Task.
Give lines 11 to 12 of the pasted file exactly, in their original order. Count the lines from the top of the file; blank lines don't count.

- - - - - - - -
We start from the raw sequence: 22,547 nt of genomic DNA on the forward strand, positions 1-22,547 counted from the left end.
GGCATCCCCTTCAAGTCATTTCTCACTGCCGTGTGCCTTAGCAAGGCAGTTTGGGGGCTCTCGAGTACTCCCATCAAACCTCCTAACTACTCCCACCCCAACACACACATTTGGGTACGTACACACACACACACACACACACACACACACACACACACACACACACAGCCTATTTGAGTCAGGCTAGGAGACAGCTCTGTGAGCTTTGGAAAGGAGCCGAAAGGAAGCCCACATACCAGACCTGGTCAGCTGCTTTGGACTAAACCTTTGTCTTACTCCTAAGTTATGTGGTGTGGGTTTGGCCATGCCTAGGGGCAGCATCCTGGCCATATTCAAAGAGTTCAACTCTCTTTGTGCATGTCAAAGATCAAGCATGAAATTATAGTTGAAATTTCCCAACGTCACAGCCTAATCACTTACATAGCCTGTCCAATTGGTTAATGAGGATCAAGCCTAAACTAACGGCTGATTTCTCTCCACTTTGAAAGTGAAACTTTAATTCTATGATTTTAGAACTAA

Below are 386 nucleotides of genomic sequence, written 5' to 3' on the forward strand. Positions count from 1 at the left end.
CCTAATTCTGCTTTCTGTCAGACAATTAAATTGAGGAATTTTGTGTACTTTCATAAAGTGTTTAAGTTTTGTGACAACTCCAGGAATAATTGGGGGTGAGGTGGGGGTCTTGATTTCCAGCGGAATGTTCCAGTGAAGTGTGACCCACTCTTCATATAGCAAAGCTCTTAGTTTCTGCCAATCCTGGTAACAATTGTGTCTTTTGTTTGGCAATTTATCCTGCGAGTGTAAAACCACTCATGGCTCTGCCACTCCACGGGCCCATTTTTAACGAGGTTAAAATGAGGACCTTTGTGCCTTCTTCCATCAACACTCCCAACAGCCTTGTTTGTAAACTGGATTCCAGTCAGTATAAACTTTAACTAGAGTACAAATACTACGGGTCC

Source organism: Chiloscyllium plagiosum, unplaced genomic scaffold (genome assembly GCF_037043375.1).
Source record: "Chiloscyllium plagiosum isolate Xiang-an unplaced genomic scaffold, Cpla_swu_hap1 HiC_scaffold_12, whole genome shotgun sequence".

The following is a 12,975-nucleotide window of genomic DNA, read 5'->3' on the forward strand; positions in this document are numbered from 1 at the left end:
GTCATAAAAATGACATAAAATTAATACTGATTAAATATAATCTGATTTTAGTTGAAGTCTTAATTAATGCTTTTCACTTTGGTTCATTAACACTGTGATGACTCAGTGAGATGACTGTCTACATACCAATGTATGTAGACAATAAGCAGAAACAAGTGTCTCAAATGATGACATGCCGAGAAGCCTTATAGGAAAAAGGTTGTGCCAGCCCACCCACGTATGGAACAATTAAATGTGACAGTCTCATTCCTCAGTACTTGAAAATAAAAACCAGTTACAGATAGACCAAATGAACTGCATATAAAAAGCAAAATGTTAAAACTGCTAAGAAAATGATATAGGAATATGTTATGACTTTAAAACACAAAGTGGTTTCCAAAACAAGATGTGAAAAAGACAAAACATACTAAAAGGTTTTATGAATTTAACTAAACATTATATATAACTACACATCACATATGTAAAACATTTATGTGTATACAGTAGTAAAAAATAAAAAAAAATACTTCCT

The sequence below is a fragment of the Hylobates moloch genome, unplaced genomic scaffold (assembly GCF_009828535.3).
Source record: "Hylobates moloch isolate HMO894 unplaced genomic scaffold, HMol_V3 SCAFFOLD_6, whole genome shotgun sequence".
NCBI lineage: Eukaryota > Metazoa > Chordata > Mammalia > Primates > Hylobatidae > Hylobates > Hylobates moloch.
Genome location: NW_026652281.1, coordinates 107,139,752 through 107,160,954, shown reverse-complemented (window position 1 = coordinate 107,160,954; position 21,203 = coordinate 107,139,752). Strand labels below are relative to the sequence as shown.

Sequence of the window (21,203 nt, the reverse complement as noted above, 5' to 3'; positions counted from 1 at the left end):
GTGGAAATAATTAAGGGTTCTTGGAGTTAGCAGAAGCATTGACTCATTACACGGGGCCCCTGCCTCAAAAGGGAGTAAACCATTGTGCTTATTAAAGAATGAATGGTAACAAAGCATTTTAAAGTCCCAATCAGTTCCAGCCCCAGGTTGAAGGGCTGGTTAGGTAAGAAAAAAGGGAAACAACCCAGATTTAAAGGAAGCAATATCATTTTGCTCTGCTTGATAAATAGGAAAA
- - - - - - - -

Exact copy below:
NCBI lineage: Eukaryota > Metazoa > Chordata > Mammalia > Primates > Hylobatidae > Hylobates > Hylobates moloch.
Genome location: NW_026652281.1, coordinates 107,139,752 through 107,160,954, shown reverse-complemented (window position 1 = coordinate 107,160,954; position 21,203 = coordinate 107,139,752). Strand labels below are relative to the sequence as shown.